I was wondering this myself
How many musicians were in the group tested?
how many blind?
in fact... how many musically inclined period, really...
I have a tendency to remember music very well... I cant remember names very well, but I remember music VERY well
ODesign
5 / 5 (1) Feb 27, 2014
When I read the actual abstract linked to (good reporting to include the full source :) it cleared up a lot of possible other interpretations. I can agree with the conclusion that it is a significant result with implications for the real world that demands further study.
antialias_physorg
5 / 5 (2) Feb 27, 2014
I have a tendency to remember music very well

All people do. The reason is that the structure of the overwhelming amount of music you are exposed to is very simply (much repetition, basic structure that is already well known beforehand, ...). So there isn't much to remember in any case. This is also why we find music pleasant, BTW. Listening to it doesn't tax our brains and is therefore considered relaxing.

Try that with some very complex piece of music (e.g. a piece of free jazz) and you will quickly fail to remember specific sequences - much less the entire piece.

This is why remembering phone numbers is hard by comparison because there are no predictable sequences (apart from the area code). The human mind is good at compressing information. When there's no way to compress it we have a hard time handling it.
Captain Stumpy
not rated yet Feb 27, 2014
Try that with some very complex piece of music (e.g. a piece of free jazz) and you will quickly fail to remember specific sequences

@antialias_physorg
I believe this to be true for many, but I also think musicians are a bit different:
I play some classical instruments... and complex classical music actually stimulates me rather than relaxes, mostly due to my having played them in the past. New music stimulates me to figure out how to play it.
that is one reason why I wonder how musicians did as opposed to the average person. they listen to music very differently. When I hear music, sometimes I see the notes/score, but mostly I visualise it as I played it. (this goes mostly for jazz, classical, certain pop songs, (big)band music, etc)
as for phone numbers... totally right. I gave up long ago! LOL Now i just remember the patterns that they make when I type them in :-)
antialias_physorg
5 / 5 (2) Feb 27, 2014
mostly due to my having played them in the past. New music stimulates me to figure out how to play it.

Exactly: you use other means than the auditory clues. You visualize the notes and/or how you'd move your fingers to play the piece. These are much stronger clues to remembering things than merely hearing them.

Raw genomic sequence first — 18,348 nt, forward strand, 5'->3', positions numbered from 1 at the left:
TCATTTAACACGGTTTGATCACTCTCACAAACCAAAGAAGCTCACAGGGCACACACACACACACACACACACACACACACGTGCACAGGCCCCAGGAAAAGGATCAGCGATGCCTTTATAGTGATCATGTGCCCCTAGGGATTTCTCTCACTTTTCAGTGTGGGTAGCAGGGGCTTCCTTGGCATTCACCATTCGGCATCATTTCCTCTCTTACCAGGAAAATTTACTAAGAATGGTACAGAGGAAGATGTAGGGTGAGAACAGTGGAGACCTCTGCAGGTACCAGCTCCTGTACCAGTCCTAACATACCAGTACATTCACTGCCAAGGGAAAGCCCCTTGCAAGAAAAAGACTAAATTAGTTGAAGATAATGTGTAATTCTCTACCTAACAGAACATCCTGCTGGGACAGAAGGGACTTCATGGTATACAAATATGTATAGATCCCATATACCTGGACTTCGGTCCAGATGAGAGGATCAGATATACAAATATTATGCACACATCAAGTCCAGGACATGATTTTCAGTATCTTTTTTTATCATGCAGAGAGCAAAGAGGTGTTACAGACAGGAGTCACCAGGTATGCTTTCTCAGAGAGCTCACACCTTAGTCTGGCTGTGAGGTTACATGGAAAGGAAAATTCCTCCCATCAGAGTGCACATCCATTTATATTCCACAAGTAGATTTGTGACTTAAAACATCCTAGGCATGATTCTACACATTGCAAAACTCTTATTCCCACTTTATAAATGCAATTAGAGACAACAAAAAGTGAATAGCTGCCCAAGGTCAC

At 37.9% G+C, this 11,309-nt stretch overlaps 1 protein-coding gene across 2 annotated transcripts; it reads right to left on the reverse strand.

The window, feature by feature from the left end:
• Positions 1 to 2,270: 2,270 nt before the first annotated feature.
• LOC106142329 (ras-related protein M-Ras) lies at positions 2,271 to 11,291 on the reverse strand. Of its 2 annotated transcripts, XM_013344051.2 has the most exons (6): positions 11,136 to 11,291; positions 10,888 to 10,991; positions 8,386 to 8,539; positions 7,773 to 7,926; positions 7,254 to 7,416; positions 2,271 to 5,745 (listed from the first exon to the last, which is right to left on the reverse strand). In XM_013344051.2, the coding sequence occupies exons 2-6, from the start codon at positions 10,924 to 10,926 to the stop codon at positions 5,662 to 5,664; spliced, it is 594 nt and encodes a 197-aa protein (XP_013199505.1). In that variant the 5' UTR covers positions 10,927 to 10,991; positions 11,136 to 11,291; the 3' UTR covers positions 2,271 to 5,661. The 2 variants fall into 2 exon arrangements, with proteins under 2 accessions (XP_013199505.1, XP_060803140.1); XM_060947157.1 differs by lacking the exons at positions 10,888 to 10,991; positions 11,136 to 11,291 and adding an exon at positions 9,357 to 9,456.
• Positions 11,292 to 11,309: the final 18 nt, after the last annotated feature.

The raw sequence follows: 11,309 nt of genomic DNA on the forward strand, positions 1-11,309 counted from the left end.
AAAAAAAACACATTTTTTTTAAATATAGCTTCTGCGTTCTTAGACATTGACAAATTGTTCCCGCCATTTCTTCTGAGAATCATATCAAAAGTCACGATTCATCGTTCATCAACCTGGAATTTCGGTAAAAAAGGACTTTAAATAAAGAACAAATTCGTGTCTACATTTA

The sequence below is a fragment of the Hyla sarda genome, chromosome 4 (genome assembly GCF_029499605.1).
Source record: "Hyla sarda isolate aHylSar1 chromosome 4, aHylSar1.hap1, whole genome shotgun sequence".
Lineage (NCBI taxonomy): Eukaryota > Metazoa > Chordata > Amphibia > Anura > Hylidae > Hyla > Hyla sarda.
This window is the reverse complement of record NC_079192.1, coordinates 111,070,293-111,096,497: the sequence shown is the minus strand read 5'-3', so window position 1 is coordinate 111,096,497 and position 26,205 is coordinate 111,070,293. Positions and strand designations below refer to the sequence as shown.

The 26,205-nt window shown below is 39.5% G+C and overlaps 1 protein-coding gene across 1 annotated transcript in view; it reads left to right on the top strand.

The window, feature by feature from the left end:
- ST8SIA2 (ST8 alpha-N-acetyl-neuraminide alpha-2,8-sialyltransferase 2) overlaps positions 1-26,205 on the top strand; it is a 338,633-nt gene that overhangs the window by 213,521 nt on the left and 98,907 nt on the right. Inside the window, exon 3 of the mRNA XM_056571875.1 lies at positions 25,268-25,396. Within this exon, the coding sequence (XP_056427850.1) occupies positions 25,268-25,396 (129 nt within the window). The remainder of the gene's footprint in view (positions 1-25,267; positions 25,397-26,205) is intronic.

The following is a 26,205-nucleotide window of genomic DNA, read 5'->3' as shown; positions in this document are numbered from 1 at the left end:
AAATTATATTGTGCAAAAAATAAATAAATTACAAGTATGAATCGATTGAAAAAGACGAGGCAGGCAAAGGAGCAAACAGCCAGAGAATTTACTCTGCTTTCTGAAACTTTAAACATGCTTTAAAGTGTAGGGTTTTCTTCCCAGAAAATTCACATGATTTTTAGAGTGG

That's why the experiment should NOT have used musicians. It would have added a biasing effect to the experiment that would have put the results in doubt.
Captain Stumpy
not rated yet Feb 27, 2014
Exactly: you use other means than the auditory clues. You visualize the notes and/or how you'd move your fingers to play the piece. These are much stronger clues to remembering things than merely hearing them.

That's why the experiment should NOT have used musicians. It would have added a biasing effect to the experiment that would have put the results in doubt.

@antialias_physorg
that thought never really occurred to me. Hmm. thanks for pointing that out.

you are right.
russell_russell
not rated yet Mar 01, 2014
"As teachers, we want to assume students will remember everything we say. But if you really want something to be memorable you may need to include a visual or hands-on experience, in addition to auditory information," says Poremba.

And...AP says:

"Exactly: you use other means than the auditory clues. You visualize the notes and/or how you'd move your fingers to play the piece. These are much stronger clues to remembering things than merely hearing them."

"Forgotten" are the hundreds of scores of music I once learned to play...the black on white visuals. Place any of those scores before my eyes...and I can "hear" in my head what I first learned to play at the time without physically playing again.

That doesn't stop at "hearing". If allowed to touch the instrument I learned to play on, the "motor-ric" (finger movement) "returns" as well, without the instrument making a single tone.

cont...

russell_russell
not rated yet Mar 01, 2014
Without fMRI there is no way an outside observer can tell if what I am "listening" to is coming from the headphones I am wearing (on/off?) or from my head on the instrument I am "playing".

Have the researchers underscore their claim with fMRI.

I respectfully disagree with a "weak" memory for sound and/or a "separate process" for each of "passive" cues of vision, touch, and hearing.